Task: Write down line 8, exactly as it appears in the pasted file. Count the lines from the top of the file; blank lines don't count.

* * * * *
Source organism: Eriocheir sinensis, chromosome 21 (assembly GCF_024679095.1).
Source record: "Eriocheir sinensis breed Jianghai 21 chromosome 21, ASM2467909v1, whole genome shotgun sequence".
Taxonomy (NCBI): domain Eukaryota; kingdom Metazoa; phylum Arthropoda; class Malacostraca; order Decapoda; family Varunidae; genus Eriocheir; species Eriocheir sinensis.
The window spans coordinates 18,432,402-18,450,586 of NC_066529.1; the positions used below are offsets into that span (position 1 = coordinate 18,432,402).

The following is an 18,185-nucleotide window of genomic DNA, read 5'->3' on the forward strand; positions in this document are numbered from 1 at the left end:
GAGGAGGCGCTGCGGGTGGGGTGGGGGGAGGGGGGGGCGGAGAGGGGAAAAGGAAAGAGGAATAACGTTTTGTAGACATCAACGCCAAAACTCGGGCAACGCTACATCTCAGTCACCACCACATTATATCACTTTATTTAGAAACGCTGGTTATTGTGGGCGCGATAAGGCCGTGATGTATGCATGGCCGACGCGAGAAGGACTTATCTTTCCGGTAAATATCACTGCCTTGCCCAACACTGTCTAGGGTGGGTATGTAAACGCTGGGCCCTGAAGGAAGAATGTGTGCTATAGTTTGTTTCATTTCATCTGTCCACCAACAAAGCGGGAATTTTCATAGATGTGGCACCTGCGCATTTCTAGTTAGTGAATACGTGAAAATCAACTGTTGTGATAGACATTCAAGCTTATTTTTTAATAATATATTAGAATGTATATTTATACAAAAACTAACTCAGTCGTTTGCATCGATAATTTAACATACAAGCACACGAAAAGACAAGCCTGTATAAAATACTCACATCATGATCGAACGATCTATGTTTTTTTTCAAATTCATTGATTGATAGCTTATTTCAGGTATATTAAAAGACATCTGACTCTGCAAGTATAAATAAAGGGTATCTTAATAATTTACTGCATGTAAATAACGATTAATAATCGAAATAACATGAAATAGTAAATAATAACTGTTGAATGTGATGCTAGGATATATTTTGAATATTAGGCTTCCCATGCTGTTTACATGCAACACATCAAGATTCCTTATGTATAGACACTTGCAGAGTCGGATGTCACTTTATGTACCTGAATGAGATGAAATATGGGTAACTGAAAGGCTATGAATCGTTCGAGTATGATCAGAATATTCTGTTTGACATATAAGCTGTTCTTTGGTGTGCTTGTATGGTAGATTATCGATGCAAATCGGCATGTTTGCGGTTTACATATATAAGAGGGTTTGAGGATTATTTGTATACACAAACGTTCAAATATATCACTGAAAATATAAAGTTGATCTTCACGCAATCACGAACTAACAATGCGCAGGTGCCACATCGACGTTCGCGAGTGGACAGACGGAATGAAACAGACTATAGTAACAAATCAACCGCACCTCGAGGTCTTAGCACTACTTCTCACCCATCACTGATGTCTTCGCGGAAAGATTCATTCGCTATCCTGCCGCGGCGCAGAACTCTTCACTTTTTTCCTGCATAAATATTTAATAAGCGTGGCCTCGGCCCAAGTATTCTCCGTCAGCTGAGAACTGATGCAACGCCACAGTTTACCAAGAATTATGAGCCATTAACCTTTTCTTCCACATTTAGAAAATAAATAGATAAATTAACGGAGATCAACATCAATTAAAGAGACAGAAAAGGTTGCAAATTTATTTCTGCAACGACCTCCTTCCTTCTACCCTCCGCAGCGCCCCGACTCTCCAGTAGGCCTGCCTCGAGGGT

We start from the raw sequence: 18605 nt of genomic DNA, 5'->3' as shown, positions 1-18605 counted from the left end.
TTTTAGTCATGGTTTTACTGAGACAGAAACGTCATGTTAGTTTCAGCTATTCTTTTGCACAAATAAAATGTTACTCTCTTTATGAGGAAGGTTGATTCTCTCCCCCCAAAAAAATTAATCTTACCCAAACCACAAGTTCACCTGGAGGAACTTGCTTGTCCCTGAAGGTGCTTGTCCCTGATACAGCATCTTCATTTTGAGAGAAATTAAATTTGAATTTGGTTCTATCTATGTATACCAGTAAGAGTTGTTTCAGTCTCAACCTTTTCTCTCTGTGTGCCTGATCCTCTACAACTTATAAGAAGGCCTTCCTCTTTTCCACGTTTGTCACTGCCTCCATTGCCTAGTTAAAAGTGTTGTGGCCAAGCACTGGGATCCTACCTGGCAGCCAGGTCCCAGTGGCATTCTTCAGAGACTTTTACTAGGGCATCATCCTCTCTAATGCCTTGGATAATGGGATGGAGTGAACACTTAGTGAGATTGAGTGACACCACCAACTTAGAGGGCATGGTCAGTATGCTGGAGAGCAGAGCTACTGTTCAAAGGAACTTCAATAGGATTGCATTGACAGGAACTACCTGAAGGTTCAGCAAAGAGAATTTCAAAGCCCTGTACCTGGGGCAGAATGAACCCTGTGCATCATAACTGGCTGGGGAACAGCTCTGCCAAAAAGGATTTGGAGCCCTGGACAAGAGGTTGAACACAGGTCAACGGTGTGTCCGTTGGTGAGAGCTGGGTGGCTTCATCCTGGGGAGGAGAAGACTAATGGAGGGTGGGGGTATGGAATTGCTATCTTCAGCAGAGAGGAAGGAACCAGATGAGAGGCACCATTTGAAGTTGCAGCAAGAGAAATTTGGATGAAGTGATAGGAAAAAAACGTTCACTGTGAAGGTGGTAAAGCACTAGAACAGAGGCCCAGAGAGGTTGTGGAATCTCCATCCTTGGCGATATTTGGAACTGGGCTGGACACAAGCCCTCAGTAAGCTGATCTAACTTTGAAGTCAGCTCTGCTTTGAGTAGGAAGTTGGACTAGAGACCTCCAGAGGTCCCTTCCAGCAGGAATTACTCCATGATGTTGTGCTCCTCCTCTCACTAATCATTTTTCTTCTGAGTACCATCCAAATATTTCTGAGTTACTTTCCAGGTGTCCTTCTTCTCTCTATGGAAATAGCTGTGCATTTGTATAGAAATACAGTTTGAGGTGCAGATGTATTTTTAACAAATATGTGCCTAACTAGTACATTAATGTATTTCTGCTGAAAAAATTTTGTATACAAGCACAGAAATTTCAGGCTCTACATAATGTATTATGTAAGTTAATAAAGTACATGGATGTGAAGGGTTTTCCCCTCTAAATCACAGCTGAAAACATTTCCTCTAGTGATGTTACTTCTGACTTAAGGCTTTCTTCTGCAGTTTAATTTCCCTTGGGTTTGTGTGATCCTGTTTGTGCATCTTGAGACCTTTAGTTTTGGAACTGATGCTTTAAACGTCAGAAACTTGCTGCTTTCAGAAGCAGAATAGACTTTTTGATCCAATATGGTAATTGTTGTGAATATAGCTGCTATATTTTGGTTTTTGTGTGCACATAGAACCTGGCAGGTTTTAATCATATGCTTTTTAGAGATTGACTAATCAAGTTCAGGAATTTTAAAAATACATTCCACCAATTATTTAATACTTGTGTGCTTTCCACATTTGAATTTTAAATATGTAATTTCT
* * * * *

TTTTAGTCATGGTTTTACTGAGACAGAAACGTCATGTTAGTTTCAGCTATTCTTTTGCACAAATAAAATGTTACTCTCTTTATGAGGAAGGTTGATTCTCTCCCCCCAAAAAAATTAATCTTACCCAAACCACAAGTTCACCTGGAGGAACTTGCTTGTCCCTGAAGGTGCTTGTCCCTGATACAGCATCTTCATTTTGAGAGAAATTAAATTTGAATTTGGTTCTATCTATGTATACCAGTAAGAGTTGTTTCAGTCTCAACCTTTTCTCTCTGTGTGCCTGATCCTCTACAACTTATAAGAAGGCCTTCCTCTTTTCCACGTTTGTCACTGCCTCCATTGCCTAGTTAAAAGTGTTGTGGCCAAGCACTGGGATCCTACCTGGCAGCCAGGTCCCAGTGGCATTCTTCAGAGACTTTTACTAGGGCATCATCCTCTCTAATGCCTTGGATAATGGGATGGAGTGAACACTTAGTGAGATTGAGTGACACCACCAACTTAGAGGGCATGGTCAGTATGCTGGAGAGCAGAGCTACTGTTCAAAGGAACTTCAATAGGATTGCATTGACAGGAACTACCTGAAGGTTCAGCAAAGAGAATTTCAAAGCCCTGTACCTGGGGCAGAATGAACCCTGTGCATCATAACTGGCTGGGGAACAGCTCTGCCAAAAAGGATTTGGAGCCCTGGACAAGAGGTTGAACACAGGTCAACGGTGTGTCCGTTGGTGAGAGCTGGGTGGCTTCATCCTGGGGAGGAGAAGACTAATGGAGGGTGGGGGTATGGAATTGCTATCTTCAGCAGAGAGGAAGGAACCAGATGAGAGGCACCATTTGAAGTTGCAGCAAGAGAAATTTGGATGAAGTGATAGGAAAAAAACGTTCACTGTGAAGGTGGTAAAGCACTAGAACAGAGGCCCAGAGAGGTTGTGGAATCTCCATCCTTGGCGATATTTGGAACTGGGCTGGACACAAGCCCTCAGTAAGCTGATCTAACTTTGAAGTCAGCTCTGCTTTGAGTAGGAAGTTGGACTAGAGACCTCCAGAGGTCCCTTCCAGCAGGAATTACTCCATGATGTTGTGCTCCTCCTCTCACTAATCATTTTTCTTCTGAGTACCATCCAAATATTTCTGAGTTACTTTCCAGGTGTCCTTCTTCTCTCTATGGAAATAGCTGTGCATTTGTATAGAAATACAGTTTGAGGTGCAGATGTATTTTTAACAAATATGTGCCTAACTAGTACATTAATGTATTTCTGCTGAAAAAATTTTGTATACAAGCACAGAAATTTCAGGCTCTACATAATGTATTATGTAAGTTAATAAAGTACATGGATGTGAAGGGTTTTCCCCTCTAAATCACAGCTGAAAACATTTCCTCTAGTGATGTTACTTCTGACTTAAGGCTTTCTTCTGCAGTTTAATTTCCCTTGGGTTTGTGTGATCCTGTTTGTGCATCTTGAGACCTTTAGTTTTGGAACTGATGCTTTAAACGTCAGAAACTTGCTGCTTTCAGAAGCAGAATAGACTTTTTGATCCAATATGGTAATTGTTGTGAATATAGCTGCTATATTTTGGTTTTTGTGTGCACATAGAACCTGGCAGGTTTTAATCATATGCTTTTTAGAGATTGACTAATCAAGTTCAGGAATTTTAAAAATACATTCCACCAATTATTTAATACTTGTGTGCTTTCCACATTTGAATTTTAAATATGTAATTTCT